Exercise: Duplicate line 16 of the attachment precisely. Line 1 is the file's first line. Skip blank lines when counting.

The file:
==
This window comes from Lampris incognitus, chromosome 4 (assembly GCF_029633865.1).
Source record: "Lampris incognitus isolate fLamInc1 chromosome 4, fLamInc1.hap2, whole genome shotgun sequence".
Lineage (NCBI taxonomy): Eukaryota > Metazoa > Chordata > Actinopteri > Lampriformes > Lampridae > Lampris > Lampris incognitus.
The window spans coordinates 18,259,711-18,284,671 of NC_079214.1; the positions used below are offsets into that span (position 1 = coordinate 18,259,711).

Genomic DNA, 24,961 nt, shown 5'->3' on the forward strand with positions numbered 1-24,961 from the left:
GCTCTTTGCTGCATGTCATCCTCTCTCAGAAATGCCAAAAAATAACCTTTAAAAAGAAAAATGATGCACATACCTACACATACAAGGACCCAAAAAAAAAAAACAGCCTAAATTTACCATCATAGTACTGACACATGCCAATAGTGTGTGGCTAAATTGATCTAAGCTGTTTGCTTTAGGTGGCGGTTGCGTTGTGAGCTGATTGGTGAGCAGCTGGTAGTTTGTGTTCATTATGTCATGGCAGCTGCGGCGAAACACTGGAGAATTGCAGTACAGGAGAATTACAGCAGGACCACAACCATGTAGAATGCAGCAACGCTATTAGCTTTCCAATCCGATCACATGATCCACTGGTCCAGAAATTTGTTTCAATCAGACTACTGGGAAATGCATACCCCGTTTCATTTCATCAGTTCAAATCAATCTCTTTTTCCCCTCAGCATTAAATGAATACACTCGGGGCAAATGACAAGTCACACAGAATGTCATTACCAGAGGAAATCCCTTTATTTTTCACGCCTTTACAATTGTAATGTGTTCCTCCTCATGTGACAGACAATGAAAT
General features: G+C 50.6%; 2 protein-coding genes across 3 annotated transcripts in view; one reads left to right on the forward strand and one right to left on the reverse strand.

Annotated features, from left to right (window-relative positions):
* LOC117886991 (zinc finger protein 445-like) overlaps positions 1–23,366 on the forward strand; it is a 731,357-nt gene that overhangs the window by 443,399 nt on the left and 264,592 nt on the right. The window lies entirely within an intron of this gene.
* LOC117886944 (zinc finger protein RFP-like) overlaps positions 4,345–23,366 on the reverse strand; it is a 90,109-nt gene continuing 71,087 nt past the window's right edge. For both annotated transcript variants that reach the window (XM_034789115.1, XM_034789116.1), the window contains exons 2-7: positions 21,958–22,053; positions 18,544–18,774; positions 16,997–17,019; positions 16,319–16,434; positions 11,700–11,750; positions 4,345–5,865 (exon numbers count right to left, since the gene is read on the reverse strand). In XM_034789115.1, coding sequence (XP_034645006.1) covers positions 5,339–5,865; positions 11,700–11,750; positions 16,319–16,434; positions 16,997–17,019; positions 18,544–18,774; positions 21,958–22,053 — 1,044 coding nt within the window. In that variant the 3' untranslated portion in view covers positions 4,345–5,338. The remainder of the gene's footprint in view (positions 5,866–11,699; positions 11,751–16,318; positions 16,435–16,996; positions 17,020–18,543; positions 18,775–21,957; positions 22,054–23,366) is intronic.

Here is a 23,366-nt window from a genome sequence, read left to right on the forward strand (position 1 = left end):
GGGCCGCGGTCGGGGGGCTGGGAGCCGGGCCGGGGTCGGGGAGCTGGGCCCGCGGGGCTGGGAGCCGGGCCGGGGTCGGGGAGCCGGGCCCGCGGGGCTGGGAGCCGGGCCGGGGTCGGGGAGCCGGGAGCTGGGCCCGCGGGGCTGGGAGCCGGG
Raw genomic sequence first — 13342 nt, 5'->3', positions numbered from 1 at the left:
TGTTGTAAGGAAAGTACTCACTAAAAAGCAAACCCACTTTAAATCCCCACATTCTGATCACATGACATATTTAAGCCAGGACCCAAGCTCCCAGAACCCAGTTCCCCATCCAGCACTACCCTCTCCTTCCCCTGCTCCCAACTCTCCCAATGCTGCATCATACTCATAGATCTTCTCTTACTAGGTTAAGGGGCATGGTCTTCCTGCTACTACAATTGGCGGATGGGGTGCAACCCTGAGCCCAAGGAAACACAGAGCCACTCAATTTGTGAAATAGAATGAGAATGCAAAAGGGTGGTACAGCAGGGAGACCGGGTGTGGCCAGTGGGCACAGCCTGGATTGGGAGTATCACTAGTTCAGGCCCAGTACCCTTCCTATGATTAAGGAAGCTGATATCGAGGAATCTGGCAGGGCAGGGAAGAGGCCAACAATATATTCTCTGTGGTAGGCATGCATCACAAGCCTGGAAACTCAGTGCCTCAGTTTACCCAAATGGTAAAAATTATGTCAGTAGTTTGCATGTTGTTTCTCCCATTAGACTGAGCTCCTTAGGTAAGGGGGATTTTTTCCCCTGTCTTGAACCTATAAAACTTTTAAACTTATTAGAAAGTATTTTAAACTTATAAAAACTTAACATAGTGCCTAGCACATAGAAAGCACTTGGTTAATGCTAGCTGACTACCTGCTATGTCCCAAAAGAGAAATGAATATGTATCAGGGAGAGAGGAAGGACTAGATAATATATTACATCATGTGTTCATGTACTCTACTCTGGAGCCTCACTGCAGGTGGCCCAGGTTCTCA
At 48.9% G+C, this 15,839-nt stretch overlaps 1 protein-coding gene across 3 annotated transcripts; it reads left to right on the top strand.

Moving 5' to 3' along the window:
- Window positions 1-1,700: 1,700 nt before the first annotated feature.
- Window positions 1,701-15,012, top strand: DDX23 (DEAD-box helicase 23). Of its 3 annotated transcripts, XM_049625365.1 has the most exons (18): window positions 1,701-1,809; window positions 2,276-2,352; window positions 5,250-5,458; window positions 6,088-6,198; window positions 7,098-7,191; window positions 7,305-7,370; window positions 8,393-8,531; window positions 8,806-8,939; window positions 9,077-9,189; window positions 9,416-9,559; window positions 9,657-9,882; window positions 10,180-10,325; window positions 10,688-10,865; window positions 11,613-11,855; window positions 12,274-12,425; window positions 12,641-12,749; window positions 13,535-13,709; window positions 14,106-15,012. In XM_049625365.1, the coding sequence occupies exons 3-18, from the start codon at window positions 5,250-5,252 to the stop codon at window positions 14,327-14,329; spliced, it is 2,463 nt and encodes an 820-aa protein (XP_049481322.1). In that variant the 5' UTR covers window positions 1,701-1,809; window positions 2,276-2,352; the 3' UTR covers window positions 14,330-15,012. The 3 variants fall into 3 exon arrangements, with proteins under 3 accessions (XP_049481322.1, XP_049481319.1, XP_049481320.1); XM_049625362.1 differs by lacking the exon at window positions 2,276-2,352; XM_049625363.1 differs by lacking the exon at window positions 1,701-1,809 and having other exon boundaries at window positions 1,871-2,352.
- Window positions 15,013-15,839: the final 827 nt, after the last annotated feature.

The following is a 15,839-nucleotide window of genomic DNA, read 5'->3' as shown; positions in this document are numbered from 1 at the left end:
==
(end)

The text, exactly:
Moving 5' to 3' along the window: